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The institute is located in the heart of Delhi's largest industrial cluster, Okhla. Fittingly so, as it is an institute that imparts skills - some of the very skills the industries surrounding it require. It is one of 45 such institutes run across the country by IL&FS Skills, a unit of financial group IL&FS's social infrastructure arm, IL&FS Education and Technology Services. It runs them in conjunction with the National Skill Development Corporation (NSDC). The Okhla building - where around 1,000 students have been trained annually since 2012 - has been provided by a garments exporter, Akriti Apparels, and using it is part of IL&FS Skills' business strategy to remain asset light. "We try to leverage existing infrastructure by partnering with the government or private companies," says R.C.M. Reddy, CEO and Managing Director, IL&FS Education. "We believe the public-private-partnership (PPP) model is as relevant in building social infrastructure as in core infrastructure."
IL&FS Education began as Schoolnet in 1997, adding two subsidiaries, IL&FS Skills and IL&FS Clusters, in 2011 and 2006, respectively. Its success is mainly due to its early adoption of the PPP model in the social sector, as government budgetary allocations for education - especially computer education - and skilling began rising. Growing private sector awareness of the skilling lacuna and willingness to invest in overcoming it also helped. India Equity Partners took a 26 per cent stake in the company in 2010.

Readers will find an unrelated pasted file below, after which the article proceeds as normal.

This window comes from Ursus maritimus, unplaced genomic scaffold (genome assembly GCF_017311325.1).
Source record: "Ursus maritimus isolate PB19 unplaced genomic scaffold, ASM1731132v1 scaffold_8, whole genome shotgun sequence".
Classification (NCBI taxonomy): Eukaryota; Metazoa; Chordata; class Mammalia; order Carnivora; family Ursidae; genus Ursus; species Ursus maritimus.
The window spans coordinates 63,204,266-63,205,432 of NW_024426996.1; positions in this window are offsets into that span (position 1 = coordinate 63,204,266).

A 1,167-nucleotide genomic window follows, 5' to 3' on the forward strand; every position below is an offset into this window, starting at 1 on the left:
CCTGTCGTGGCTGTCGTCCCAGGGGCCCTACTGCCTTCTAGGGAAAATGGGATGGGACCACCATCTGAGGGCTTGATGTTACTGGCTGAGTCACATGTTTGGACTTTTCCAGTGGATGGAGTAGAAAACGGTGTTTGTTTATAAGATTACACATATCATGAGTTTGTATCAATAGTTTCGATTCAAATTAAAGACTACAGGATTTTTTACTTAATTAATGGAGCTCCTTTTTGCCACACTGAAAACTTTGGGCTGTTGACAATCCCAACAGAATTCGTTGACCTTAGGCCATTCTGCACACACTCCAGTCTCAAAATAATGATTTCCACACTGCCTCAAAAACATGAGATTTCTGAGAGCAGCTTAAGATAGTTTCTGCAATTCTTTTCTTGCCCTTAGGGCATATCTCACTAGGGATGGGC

IL&FS Skills, with its skilling institutes, brings in 20 per cent of the revenue. It imparts skills in 17 sectors - various kinds of manufacturing, engineering, construction, services, etc. "IL&FS is one of our top partners with a pan-India presence," says Dilip Chenoy, CEO and MD, NSDC. The company also trains people on behalf of corporate houses, charging Rs 5,000 to Rs 20,000 per trainee. More than 40 companies have tie-ups with IL&FS Skills to run skilling programmes. "We have built a brick-and-mortar network under which we can create niche programmes for corporate houses," says Reddy. While corporate houses pay 40 per cent of the fee, students pay the remaining amount. "If students are unable to pay, we have tie-ups with agencies for collateral-free loans," Reddy adds. "Or else they can be included as part of the CSR initiative of the company" Placement is a key area of success for IL&FS with more than 75 per cent placements. Some employers even pay a placement fee per trainee taken, which is used to offset the course fee the trainee paid. IL&FS Clusters, which brings in the remaining revenue, mainly provides consultancy for setting up and running industrial clusters, with governments - including 17 African governments - corporate houses and international agencies among its clients.
IL&FS Education & Technology Services aims to skill 4 million people by 2022. "In coming years, the thrust on education and skilling, by both the government and corporate houses, can only increase," says Reddy.
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